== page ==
The Tories hated ‘bedroom tax’ has costed thousands of the poorest families an average of £1,265 since it was introduced in April 2013, say Labour.
Labour is highlighting the plight of ‘bedroom tax’ victims ahead of today’s (17 December) crucial debate and vote on abolishing the government’s “cruel and unfair” housing policy.
Government figures show around 500,000 social housing tenants have been affected by the ‘bedroom tax’, or under-occupation penalty, paying an average of £14 a week toward their rent.
330,000 are disabled people and 60,000 are family carers, say Labour.
Social housing tenants under-occupying their home are required to down-size to a smaller property or contribute toward their rent through a deduction in Housing Benefit entitlement.
For those with one ‘spare’ bedroom the reduction in Housing Benefit is 14%, rising to 25% for two or more spare rooms.
A nationwide shortage of smaller social homes means the majority of affected households are unable to downsize, forcing them to shut up and pay up.
The Liberal Democrats backed their coalition partners in introducing the ‘bedroom tax’ as part of widespread changes to Britain’s welfare system. But leader Nick Clegg has since said the policy should only be applied against people who refuse an offer of a smaller property.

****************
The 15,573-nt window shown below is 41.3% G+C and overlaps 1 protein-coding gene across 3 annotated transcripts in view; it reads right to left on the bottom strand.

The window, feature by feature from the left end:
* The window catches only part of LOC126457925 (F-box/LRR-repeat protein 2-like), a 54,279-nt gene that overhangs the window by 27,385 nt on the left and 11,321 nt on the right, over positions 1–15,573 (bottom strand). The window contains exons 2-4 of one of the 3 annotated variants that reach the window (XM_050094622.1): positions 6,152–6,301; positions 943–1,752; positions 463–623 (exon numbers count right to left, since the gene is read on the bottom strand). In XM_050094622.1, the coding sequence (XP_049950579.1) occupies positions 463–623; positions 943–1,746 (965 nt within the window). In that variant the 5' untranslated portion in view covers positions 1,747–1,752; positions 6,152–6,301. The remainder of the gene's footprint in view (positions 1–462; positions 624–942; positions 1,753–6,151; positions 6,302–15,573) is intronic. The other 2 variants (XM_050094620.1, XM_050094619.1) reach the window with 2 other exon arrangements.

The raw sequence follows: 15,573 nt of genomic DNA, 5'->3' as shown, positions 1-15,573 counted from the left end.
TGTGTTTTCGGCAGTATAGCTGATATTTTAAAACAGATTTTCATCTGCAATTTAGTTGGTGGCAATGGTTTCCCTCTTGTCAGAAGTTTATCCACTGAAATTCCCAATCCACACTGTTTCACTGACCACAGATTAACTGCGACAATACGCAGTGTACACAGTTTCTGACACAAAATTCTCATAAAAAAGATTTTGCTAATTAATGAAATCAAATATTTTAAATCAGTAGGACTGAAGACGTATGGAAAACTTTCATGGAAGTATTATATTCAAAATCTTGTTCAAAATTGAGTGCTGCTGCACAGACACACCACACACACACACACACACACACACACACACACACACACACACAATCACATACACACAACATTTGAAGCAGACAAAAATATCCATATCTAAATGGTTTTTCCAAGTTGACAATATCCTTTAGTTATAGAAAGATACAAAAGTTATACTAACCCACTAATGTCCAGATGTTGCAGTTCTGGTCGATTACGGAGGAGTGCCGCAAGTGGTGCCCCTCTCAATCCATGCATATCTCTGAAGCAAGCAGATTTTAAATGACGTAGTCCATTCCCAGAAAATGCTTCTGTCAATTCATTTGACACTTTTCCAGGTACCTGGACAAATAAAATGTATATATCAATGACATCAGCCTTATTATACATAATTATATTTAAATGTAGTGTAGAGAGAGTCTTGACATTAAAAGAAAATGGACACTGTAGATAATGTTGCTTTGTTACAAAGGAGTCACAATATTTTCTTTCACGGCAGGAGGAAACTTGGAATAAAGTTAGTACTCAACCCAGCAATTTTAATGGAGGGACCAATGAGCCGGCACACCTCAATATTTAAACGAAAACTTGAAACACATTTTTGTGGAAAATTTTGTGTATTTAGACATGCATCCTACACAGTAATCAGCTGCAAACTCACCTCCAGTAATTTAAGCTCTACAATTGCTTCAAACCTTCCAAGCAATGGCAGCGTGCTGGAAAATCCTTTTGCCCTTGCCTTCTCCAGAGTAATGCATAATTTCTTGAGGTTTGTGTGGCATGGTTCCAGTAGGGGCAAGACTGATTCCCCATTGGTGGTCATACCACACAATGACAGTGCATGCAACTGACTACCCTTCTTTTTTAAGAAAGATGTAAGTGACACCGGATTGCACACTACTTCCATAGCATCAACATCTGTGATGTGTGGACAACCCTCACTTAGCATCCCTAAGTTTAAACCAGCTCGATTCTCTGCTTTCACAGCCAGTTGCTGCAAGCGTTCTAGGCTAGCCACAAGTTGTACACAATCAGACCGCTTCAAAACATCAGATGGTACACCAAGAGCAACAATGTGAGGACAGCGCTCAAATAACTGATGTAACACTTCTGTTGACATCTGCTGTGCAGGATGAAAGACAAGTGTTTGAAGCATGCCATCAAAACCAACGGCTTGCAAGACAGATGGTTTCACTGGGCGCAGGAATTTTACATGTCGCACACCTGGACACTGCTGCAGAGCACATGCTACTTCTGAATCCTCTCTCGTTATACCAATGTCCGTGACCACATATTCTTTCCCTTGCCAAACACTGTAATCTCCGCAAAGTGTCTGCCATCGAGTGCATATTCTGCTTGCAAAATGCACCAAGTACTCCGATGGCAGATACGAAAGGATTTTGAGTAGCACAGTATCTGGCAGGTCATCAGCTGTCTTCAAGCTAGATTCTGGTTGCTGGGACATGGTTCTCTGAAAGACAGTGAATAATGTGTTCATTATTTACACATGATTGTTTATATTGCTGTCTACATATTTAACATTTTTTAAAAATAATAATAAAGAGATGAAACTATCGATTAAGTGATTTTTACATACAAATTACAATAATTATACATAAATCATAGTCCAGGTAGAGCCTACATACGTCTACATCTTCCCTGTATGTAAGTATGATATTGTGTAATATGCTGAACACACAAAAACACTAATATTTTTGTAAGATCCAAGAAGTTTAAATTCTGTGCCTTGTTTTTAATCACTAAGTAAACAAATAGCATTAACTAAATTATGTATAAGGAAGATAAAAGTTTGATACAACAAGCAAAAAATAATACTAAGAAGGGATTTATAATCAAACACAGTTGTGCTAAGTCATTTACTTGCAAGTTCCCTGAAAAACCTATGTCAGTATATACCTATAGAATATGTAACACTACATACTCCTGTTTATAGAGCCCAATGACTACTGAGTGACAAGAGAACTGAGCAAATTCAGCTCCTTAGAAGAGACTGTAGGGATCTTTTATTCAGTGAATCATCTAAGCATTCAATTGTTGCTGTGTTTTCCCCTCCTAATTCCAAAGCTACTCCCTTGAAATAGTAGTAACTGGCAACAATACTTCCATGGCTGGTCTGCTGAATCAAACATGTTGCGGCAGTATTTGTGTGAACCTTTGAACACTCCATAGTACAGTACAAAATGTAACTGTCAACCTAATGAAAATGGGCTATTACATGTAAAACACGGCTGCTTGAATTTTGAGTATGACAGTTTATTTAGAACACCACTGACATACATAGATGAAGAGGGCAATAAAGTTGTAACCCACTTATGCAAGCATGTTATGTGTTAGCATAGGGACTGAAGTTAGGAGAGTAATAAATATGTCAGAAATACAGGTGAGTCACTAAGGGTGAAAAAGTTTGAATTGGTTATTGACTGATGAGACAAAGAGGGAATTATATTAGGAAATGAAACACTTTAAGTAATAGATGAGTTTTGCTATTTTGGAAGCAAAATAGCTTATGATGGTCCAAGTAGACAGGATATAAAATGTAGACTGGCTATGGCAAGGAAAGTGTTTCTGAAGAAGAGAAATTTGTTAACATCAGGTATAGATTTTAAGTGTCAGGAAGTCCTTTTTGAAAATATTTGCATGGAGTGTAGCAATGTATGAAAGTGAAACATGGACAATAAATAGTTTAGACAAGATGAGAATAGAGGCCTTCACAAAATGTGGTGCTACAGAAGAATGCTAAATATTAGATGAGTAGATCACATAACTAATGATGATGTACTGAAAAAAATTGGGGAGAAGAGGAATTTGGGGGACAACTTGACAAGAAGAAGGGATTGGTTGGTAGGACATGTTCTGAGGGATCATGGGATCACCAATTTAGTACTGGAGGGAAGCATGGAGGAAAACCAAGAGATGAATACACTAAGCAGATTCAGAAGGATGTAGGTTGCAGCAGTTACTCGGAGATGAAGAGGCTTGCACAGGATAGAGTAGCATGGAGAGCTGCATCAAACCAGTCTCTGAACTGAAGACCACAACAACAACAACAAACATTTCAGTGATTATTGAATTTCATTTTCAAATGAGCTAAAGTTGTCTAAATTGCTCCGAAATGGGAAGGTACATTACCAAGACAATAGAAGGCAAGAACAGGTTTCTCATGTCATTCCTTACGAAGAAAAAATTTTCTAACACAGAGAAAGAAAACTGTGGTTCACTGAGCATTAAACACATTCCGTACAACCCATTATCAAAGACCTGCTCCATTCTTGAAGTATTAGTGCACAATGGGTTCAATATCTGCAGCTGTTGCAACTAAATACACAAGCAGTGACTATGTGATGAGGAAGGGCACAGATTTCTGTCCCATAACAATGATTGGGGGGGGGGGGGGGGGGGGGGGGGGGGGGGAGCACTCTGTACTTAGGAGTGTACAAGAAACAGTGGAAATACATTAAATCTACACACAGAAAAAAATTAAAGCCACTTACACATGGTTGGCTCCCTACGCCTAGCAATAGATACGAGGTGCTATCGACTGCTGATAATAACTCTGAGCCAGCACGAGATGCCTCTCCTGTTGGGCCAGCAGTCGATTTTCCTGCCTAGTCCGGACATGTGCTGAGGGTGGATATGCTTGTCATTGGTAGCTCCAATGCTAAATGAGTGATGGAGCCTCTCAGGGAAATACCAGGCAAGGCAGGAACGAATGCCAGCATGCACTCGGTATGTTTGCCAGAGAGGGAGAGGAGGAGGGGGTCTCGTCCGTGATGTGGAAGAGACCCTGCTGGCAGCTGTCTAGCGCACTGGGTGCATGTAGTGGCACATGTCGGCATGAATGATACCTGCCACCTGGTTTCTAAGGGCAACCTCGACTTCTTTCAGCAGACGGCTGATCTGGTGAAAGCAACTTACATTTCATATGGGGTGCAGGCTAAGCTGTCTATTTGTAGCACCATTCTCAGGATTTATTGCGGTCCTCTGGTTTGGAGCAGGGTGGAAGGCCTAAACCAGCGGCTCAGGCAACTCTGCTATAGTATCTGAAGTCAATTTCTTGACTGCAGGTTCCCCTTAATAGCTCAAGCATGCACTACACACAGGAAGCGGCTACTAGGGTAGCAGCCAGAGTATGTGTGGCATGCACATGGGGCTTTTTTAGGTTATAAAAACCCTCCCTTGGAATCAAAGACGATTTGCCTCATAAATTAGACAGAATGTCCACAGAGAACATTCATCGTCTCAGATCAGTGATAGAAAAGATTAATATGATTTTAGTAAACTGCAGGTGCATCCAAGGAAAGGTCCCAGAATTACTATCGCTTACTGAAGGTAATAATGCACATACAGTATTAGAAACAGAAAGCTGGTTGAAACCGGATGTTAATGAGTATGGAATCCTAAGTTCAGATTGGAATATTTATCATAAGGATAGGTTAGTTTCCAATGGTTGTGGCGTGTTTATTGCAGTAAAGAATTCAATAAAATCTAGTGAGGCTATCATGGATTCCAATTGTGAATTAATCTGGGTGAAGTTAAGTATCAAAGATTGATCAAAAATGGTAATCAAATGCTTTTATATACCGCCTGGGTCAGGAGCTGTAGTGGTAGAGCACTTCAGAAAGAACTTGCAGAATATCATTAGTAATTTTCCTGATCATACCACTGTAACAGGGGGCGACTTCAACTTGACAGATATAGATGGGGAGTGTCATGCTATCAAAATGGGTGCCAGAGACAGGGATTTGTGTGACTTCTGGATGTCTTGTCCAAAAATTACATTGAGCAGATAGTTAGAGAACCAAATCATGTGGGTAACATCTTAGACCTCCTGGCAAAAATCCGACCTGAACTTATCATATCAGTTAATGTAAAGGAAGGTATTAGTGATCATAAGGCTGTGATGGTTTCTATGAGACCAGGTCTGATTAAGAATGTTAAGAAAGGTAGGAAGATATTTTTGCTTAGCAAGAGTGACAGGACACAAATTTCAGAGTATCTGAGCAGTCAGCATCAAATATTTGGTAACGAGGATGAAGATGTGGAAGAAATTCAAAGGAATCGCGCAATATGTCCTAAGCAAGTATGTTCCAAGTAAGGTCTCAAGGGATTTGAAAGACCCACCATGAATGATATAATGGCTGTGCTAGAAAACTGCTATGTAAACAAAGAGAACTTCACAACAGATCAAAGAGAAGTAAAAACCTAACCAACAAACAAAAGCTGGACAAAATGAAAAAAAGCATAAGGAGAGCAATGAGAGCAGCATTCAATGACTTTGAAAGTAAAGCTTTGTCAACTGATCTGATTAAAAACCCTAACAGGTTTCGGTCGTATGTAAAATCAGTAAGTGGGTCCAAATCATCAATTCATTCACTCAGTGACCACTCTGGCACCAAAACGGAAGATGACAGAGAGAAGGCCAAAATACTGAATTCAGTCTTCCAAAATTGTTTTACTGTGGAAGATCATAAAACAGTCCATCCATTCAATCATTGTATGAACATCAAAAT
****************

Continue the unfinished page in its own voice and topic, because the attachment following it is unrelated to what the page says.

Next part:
The party has also suggested that at least some disabled people should be made exempt from paying ‘bedroom tax’.
According to a report in the Daily Mirror, Liberal Democrat MPs will pass up the opportunity to scrap the ‘bedroom tax’ and side with their coalition allies in opposing Labour.
Affected households struggling to cope with a reduction in Housing Benefit can apply for Discretionary Housing Payments (DHPs) to help pay their rent.
However, funding handed down to local authorities from central government is not ring-fenced, qualifying criteria may differ around the country and payments may be limited or on a short-term basis. Each council decides how DHPs will be allocated and there isn’t a clear set of allocation rules.
Shadow Work and Pensions Secretary Rachel Reeves MP said:
“The Bedroom Tax is costing low-income families over £1,200, deepening the cost-of-living crisis for people who are struggling to make ends meet.
“The Government’s own independent report into the Bedroom Tax found fewer than five per cent of people had moved to another home in the social rented sector and 60 per cent of people had fallen behind with their rent. The Bedroom Tax has failed – it’s yet another example of Tory Welfare Waste.
”I urge MPs from all parties to do the right thing and vote with Labour to scrap the Bedroom Tax in Parliament today. Thousands of people who are struggling to survive can’t afford to spend another Christmas paying this cruel and unfair tax on bedrooms.”
The debate and vote are scheduled to take place in the House of Commons from around 3pm today (17 December 2014), but this time may change depending upon other proceedings.
MPs voted against Labour’s motion 298 to 266.